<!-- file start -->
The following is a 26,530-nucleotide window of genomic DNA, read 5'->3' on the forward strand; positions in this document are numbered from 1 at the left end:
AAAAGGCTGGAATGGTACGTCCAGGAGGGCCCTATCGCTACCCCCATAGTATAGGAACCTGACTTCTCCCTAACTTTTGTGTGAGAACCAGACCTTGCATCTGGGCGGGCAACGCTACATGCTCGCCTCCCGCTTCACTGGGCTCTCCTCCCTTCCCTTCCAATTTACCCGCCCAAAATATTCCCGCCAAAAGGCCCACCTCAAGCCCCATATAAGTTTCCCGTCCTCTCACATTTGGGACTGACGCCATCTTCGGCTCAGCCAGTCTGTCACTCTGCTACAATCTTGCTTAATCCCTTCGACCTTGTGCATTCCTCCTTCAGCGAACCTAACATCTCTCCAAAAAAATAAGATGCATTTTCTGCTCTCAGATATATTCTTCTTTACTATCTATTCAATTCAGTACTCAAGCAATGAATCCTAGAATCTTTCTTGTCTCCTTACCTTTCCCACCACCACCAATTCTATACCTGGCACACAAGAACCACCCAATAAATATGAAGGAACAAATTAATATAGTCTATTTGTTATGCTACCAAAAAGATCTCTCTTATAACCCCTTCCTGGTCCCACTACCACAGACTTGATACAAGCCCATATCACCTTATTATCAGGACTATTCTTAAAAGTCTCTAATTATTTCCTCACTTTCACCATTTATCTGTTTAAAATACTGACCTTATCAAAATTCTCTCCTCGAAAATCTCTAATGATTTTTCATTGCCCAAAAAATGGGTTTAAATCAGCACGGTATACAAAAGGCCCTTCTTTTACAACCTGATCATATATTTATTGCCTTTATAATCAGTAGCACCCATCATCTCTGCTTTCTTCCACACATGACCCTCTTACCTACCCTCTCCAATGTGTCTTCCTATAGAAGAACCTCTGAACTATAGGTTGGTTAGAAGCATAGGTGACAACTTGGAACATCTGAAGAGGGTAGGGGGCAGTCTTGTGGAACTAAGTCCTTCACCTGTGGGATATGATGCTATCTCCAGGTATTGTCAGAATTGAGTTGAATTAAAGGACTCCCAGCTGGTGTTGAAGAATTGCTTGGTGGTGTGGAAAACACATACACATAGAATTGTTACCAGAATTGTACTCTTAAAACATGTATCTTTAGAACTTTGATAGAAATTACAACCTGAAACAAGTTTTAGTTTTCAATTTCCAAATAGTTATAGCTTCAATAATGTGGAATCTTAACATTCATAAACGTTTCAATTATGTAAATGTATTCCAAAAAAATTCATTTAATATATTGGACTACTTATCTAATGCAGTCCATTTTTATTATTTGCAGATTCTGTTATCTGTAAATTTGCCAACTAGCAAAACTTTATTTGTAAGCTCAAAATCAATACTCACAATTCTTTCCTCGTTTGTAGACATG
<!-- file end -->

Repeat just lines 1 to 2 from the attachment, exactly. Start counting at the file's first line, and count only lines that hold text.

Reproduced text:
The following is a 26,530-nucleotide window of genomic DNA, read 5'->3' on the forward strand; positions in this document are numbered from 1 at the left end:
AAAAGGCTGGAATGGTACGTCCAGGAGGGCCCTATCGCTACCCCCATAGTATAGGAACCTGACTTCTCCCTAACTTTTGTGTGAGAACCAGACCTTGCATCTGGGCGGGCAACGCTACATGCTCGCCTCCCGCTTCACTGGGCTCTCCTCCCTTCCCTTCCAATTTACCCGCCCAAAATATTCCCGCCAAAAGGCCCACCTCAAGCCCCATATAAGTTTCCCGTCCTCTCACATTTGGGACTGACGCCATCTTCGGCTCAGCCAGTCTGTCACTCTGCTACAATCTTGCTTAATCCCTTCGACCTTGTGCATTCCTCCTTCAGCGAACCTAACATCTCTCCAAAAAAATAAGATGCATTTTCTGCTCTCAGATATATTCTTCTTTACTATCTATTCAATTCAGTACTCAAGCAATGAATCCTAGAATCTTTCTTGTCTCCTTACCTTTCCCACCACCACCAATTCTATACCTGGCACACAAGAACCACCCAATAAATATGAAGGAACAAATTAATATAGTCTATTTGTTATGCTACCAAAAAGATCTCTCTTATAACCCCTTCCTGGTCCCACTACCACAGACTTGATACAAGCCCATATCACCTTATTATCAGGACTATTCTTAAAAGTCTCTAATTATTTCCTCACTTTCACCATTTATCTGTTTAAAATACTGACCTTATCAAAATTCTCTCCTCGAAAATCTCTAATGATTTTTCATTGCCCAAAAAATGGGTTTAAATCAGCACGGTATACAAAAGGCCCTTCTTTTACAACCTGATCATATATTTATTGCCTTTATAATCAGTAGCACCCATCATCTCTGCTTTCTTCCACACATGACCCTCTTACCTACCCTCTCCAATGTGTCTTCCTATAGAAGAACCTCTGAACTATAGGTTGGTTAGAAGCATAGGTGACAACTTGGAACATCTGAAGAGGGTAGGGGGCAGTCTTGTGGAACTAAGTCCTTCACCTGTGGGATATGATGCTATCTCCAGGTATTGTCAGAATTGAGTTGAATTAAAGGACTCCCAGCTGGTGTTGAAGAATTGCTTGGTGGTGTGGAAAACACATACACATAGAATTGTTACCAGAATTGTACTCTTAAAACATGTATCTTTAGAACTTTGATAGAAATTACAACCTGAAACAAGTTTTAGTTTTCAATTTCCAAATAGTTATAGCTTCAATAATGTGGAATCTTAACATTCATAAACGTTTCAATTATGTAAATGTATTCCAAAAAAATTCATTTAATATATTGGACTACTTATCTAATGCAGTCCATTTTTATTATTTGCAGATTCTGTTATCTGTAAATTTGCCAACTAGCAAAACTTTATTTGTAAGCTCAAAATCAATACTCACAATTCTTTCCTCGTTTGTAGACATG